Oregon Aircraft Design LLC

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How to tell if you are getting correct engine instrument readings

It's always a good idea to check that your probes and instrument are reading properly before installation or when you get an odd reading. Sometimes folks assume they need to start messing with carburation when that's not the problem.

Note that Rotax 2-cycle engines with stock OEM crankshaft seals often leak after 5 to 6 years or around 300 hours run time. This can cause air leakage and increase EGT readings which can lead to a lot of engine damage real fast.

Before attaching the probes to the engine, use a jumper cable to ground it to the engine and connect the other leads to the instrument.

For the EGT probe, use the very tip of a paraffin candle flame (birthday candle) which should read 932 F. If using an analog type gauge, the probe may need to be heated with a propane torch to get it off the 0.

The temps probably won't be exactly 932 F but + or - about 50 F is close enough and it's nice when both probes are pretty even.

For the CHT, water temp and oil temp probes, determine the boiling temp of water at your elevation and use a cut down pop can, vice grips and a propane torch. Take the reading right when it starts to bubble as it will rise 20 F to 30 F if let to hard boil.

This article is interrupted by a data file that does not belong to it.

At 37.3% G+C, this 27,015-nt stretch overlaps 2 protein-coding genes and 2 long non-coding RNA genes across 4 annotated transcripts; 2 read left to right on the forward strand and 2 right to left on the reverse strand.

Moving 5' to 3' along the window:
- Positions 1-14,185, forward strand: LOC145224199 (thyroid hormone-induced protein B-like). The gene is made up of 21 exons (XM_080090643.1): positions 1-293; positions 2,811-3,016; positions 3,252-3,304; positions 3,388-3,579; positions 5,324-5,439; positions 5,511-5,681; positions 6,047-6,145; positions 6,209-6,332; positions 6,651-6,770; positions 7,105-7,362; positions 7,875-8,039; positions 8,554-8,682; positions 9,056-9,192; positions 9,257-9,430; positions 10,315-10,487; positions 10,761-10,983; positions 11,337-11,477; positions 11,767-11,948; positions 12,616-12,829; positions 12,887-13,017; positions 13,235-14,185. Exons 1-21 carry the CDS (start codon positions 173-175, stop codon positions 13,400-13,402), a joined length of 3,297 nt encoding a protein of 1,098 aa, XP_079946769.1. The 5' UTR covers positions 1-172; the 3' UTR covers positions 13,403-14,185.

If you have 2 of the same probes and find an odd temp reading on one, the leads can be swapped at the instrument to determine if it's the probe or the instrument.

For a static RPM check (tied down, brakes on and throttles rigged correctly) use a hand-held tach that counts the blades. If using a gear reduction, multiply the RPM times the reduction ratio.

Oftentimes I find that especially the analog gauges give faulty readings. I much prefer the digital type and the best value available as of this writing is the MGL E-1 engine monitor. Below is a description and current pricing. Let us know if you need one!

The E1 universal engine monitor combines in one compact 3 1/8" format instrument all that is needed to monitor most smaller aircraft engines, from two-stroke ultralight engines to medium sized four strokes such as from Rotax, Continental and Lycoming. Most automotive engine conversions can benefit from the use of the E3 engine monitor.

The E1 can measure up to 4 total EGT/CHT channels, a universal RPM input, a universal temperature sender input, a universal pressure sender input, and the aircraft's supply voltage.

Oregon Aircraft Design LLC

Email: oad@easystreet.net

Willamina OR 97396

Telephone: 503-876-8980